Canon Chancellor - Revd Canon Dr Mandy Ford
Song of Solomon 3.1-4 2 Corinthians 5.14-17 John 20.1-2,11-18
Christian pilgrims to Jerusalem are often shown the Garden Tomb where a huge round millstone sits beside a cave entrance, surrounded by a neatly kept garden where roses bloom and butterflies dance in the sunlight.
There is no evidence that this is where the body of Jesus was laid, but it fulfils the fantasy of all those Victorian paintings and of Christina Rossetti’s much loved poem, “Morning has Broken”.
Perhaps we can indulge ourselves just for a moment with something like that fantasy, imagining the scene on that Resurrection morning, with the dew still on the grass and the birds just awakening.
Mary, carrying her jar of perfumed oils, tearfully on her way to anoint the body of her beloved friend and teacher. Her eyes are so blurred with tears that she does not at first see the figure in front of her, but he sees her, and calls her name.
At that moment she is fully seen and fully known, as only the Risen Lord can know any of us, and she knows herself to be fully loved. She is given a share in the resurrection life. Jesus sees the reality of the woman in front of him. He sees her potential as a bearer of good news to others.
He sees Mary.
It is almost impossible to know how others saw this woman at the time, but we can be sure that we don’t see the reality of this woman any more.
She has become something else, a mythological figure, a Freudian archetype, a symbol.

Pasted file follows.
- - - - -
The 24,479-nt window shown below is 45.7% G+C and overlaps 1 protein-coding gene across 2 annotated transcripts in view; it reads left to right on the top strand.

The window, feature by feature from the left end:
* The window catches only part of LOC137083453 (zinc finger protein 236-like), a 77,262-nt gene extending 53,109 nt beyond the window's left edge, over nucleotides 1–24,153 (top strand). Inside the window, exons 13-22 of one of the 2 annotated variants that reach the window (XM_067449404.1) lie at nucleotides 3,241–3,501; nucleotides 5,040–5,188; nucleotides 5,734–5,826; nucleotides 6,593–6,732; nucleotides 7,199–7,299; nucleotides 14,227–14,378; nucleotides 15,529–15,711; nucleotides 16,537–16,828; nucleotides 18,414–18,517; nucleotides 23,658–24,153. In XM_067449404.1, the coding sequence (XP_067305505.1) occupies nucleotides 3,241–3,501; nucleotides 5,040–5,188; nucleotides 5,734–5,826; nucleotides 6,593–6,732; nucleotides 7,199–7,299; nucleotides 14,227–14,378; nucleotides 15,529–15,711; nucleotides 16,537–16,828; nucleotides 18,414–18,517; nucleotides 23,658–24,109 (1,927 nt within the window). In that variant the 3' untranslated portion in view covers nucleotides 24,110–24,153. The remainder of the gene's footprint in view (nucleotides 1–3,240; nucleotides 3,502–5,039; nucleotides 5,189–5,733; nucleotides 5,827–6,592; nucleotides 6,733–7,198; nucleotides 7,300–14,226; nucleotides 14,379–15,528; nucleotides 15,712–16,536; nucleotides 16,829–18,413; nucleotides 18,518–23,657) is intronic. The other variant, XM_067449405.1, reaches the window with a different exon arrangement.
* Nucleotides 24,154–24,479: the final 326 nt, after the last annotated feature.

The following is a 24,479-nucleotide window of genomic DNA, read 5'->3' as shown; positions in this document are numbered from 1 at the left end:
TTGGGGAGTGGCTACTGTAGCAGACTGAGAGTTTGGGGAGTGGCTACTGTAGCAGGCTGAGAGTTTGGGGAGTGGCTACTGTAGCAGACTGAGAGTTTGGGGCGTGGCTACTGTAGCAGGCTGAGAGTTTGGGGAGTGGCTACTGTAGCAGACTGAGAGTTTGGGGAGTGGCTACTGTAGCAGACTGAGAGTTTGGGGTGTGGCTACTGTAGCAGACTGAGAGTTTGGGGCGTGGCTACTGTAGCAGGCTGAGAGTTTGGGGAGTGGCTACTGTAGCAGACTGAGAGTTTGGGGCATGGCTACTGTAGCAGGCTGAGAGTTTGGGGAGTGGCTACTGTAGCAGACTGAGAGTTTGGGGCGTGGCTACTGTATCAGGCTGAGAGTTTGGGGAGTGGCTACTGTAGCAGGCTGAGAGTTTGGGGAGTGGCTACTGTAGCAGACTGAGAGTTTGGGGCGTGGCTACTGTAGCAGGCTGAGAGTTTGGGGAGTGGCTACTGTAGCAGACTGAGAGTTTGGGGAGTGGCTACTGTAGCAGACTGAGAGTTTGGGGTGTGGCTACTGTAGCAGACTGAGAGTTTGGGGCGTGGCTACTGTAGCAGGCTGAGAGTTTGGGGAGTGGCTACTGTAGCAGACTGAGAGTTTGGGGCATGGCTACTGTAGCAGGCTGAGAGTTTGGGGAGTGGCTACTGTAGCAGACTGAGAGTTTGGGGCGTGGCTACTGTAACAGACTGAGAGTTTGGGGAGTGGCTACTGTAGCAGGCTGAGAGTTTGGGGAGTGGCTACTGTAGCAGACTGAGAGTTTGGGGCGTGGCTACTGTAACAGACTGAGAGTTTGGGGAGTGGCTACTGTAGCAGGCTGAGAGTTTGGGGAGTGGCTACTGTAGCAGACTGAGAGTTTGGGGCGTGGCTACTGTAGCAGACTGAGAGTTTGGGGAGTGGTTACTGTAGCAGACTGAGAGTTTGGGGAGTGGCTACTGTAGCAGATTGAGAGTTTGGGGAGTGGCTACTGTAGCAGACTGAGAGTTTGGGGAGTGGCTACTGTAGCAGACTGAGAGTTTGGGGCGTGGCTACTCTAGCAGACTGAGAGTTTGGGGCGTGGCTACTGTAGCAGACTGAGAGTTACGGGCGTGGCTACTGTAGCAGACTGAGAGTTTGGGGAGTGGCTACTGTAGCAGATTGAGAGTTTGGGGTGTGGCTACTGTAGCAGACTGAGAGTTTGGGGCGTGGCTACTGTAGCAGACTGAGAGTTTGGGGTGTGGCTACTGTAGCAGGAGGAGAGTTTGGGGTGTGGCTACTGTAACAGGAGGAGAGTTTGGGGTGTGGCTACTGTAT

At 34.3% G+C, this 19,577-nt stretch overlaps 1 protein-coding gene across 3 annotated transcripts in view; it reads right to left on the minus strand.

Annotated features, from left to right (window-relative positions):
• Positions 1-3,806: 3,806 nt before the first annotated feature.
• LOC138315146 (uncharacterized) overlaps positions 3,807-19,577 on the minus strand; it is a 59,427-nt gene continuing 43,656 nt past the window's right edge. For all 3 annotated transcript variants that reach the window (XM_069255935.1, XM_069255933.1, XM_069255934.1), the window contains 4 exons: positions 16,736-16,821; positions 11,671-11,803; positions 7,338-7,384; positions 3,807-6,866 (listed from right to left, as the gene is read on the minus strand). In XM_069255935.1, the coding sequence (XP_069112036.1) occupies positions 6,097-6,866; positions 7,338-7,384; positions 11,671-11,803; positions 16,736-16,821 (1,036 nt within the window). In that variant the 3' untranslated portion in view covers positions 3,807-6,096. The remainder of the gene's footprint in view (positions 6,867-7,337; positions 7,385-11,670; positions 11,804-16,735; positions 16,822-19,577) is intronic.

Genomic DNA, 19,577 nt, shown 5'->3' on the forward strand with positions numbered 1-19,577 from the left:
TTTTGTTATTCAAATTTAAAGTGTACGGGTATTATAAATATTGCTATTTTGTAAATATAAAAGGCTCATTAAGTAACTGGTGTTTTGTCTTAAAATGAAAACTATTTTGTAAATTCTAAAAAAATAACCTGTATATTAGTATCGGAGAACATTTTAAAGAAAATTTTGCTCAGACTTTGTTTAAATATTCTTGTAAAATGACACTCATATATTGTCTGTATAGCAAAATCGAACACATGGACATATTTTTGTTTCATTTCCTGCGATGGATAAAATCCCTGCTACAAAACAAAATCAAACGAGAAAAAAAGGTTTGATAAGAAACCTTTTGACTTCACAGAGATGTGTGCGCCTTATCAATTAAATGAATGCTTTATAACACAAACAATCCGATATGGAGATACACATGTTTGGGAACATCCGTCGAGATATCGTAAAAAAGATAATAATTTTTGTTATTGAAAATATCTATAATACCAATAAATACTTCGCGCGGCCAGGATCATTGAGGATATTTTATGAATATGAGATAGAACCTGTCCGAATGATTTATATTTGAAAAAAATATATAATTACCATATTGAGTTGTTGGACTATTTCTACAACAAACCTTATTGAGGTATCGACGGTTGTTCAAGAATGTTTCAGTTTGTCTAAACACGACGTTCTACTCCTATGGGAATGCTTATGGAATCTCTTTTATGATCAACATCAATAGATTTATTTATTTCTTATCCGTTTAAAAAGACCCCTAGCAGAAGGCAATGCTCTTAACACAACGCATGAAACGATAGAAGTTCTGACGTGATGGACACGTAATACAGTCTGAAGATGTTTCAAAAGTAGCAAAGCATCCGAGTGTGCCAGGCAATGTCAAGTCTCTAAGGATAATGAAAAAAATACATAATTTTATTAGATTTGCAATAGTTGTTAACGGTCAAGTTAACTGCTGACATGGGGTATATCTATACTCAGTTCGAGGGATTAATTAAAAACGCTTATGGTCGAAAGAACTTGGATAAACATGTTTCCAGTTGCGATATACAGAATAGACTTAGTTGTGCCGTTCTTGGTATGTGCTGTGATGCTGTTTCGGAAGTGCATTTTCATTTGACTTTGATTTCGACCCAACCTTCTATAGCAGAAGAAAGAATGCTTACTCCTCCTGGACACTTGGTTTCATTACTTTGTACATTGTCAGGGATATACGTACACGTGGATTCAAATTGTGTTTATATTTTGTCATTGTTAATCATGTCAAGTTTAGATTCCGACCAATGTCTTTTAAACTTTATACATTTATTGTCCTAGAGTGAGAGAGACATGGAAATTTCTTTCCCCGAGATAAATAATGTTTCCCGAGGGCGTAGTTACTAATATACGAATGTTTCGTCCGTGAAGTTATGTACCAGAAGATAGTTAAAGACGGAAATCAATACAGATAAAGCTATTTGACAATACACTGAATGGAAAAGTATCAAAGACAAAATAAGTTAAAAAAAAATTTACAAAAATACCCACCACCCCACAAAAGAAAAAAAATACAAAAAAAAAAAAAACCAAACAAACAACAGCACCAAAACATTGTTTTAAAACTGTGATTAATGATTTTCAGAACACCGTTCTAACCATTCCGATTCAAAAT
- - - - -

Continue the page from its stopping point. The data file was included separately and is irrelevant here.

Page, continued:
She has become
"The Magdalen […] brought into existence
by the powerful undertow of misogyny in Christianity,
which associates women
with the dangers and degradations of the flesh”
(Marina Warner, Alone of all her sex, p 225).
It started slowly, as people conflated the stories of three or even four women, Mary of Magdala from whom seven demons were exorcised by Jesus,
Mary the sister of Martha and Lazarus who anointed Jesus’ feet with perfume and wiped them with her hair, an unknown woman who washed Jesus’ feet with her tears and wiped them with her hair at the house of Simon the Pharisee, and Mary, the first witness at the tomb.
Already you can see some themes of sensuality emerging, the repeated references to perfumed oil, the hair, the tears.
By the sixth century, all these events were associated with a single figure, and the demons from which she had been exorcised were identified as all seven deadly sins.
In a famous sermon Pope Gregory explained,
“It is clear, that the woman previously used the unguent to perfume her flesh in forbidden acts.
What she therefore displayed more scandalously, she was now offering to God in a more praiseworthy manner.
She had coveted with earthly eyes, but now through penitence these are consumed with tears.
She displayed her hair to set off her face, but now her hair dries her tears.
She had spoken proud things with her mouth, but in kissing the Lord's feet, she now planted her mouth on the Redeemer's feet.
For every delight, therefore, she had had in herself, she now immolated herself.
She turned the mass of her crimes to virtues, in order to serve God entirely in penance.”
The typology is set in place and for the next fifteen hundred years Mary will be characterised by her sexuality and her penitence. She will be painted and sculpted in various states of undress, she will wear the red silk of a whore, her name will be attached to hundreds of homes for unmarried mothers and rescued prostitutes.